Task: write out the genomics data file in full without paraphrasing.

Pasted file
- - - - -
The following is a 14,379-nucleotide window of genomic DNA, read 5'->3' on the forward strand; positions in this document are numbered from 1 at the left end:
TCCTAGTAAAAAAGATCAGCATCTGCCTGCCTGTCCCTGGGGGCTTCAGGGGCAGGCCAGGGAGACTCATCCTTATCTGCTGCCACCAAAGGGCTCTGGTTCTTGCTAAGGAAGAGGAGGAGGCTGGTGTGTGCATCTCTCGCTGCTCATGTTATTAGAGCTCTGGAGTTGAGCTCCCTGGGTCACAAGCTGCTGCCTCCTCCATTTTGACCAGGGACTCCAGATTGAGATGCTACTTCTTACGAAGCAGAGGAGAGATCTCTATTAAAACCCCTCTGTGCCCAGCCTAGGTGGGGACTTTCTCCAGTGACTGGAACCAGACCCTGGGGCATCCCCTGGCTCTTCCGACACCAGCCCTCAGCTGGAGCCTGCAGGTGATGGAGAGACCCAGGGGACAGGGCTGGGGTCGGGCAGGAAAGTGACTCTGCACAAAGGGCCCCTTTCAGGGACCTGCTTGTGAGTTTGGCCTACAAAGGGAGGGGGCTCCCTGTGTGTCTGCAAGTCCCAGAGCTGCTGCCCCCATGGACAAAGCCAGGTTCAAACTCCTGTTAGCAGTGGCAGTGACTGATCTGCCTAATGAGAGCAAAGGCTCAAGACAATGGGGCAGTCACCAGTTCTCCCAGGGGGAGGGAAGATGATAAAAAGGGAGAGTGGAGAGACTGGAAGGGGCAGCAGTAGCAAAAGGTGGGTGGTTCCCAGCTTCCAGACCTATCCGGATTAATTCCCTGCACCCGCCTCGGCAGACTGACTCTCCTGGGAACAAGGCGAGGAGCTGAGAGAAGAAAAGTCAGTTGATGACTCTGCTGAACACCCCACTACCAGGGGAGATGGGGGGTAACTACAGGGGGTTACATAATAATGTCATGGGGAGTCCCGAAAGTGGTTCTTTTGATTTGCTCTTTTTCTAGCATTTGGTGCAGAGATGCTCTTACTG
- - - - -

The following is a 14,379-nucleotide window of genomic DNA, read 5'->3' on the forward strand; positions in this document are numbered from 1 at the left end:
TCCTAGTAAAAAAGATCAGCATCTGCCTGCCTGTCCCTGGGGGCTTCAGGGGCAGGCCAGGGAGACTCATCCTTATCTGCTGCCACCAAAGGGCTCTGGTTCTTGCTAAGGAAGAGGAGGAGGCTGGTGTGTGCATCTCTCGCTGCTCATGTTATTAGAGCTCTGGAGTTGAGCTCCCTGGGTCACAAGCTGCTGCCTCCTCCATTTTGACCAGGGACTCCAGATTGAGATGCTACTTCTTACGAAGCAGAGGAGAGATCTCTATTAAAACCCCTCTGTGCCCAGCCTAGGTGGGGACTTTCTCCAGTGACTGGAACCAGACCCTGGGGCATCCCCTGGCTCTTCCGACACCAGCCCTCAGCTGGAGCCTGCAGGTGATGGAGAGACCCAGGGGACAGGGCTGGGGTCGGGCAGGAAAGTGACTCTGCACAAAGGGCCCCTTTCAGGGACCTGCTTGTGAGTTTGGCCTACAAAGGGAGGGGGCTCCCTGTGTGTCTGCAAGTCCCAGAGCTGCTGCCCCCATGGACAAAGCCAGGTTCAAACTCCTGTTAGCAGTGGCAGTGACTGATCTGCCTAATGAGAGCAAAGGCTCAAGACAATGGGGCAGTCACCAGTTCTCCCAGGGGGAGGGAAGATGATAAAAAGGGAGAGTGGAGAGACTGGAAGGGGCAGCAGTAGCAAAAGGTGGGTGGTTCCCAGCTTCCAGACCTATCCGGATTAATTCCCTGCACCCGCCTCGGCAGACTGACTCTCCTGGGAACAAGGCGAGGAGCTGAGAGAAGAAAAGTCAGTTGATGACTCTGCTGAACACCCCACTACCAGGGGAGATGGGGGGTAACTACAGGGGGTTACATAATAATGTCATGGGGAGTCCCGAAAGTGGTTCTTTTGATTTGCTCTTTTTCTAGCATTTGGTGCAGAGATGCTCTTACTG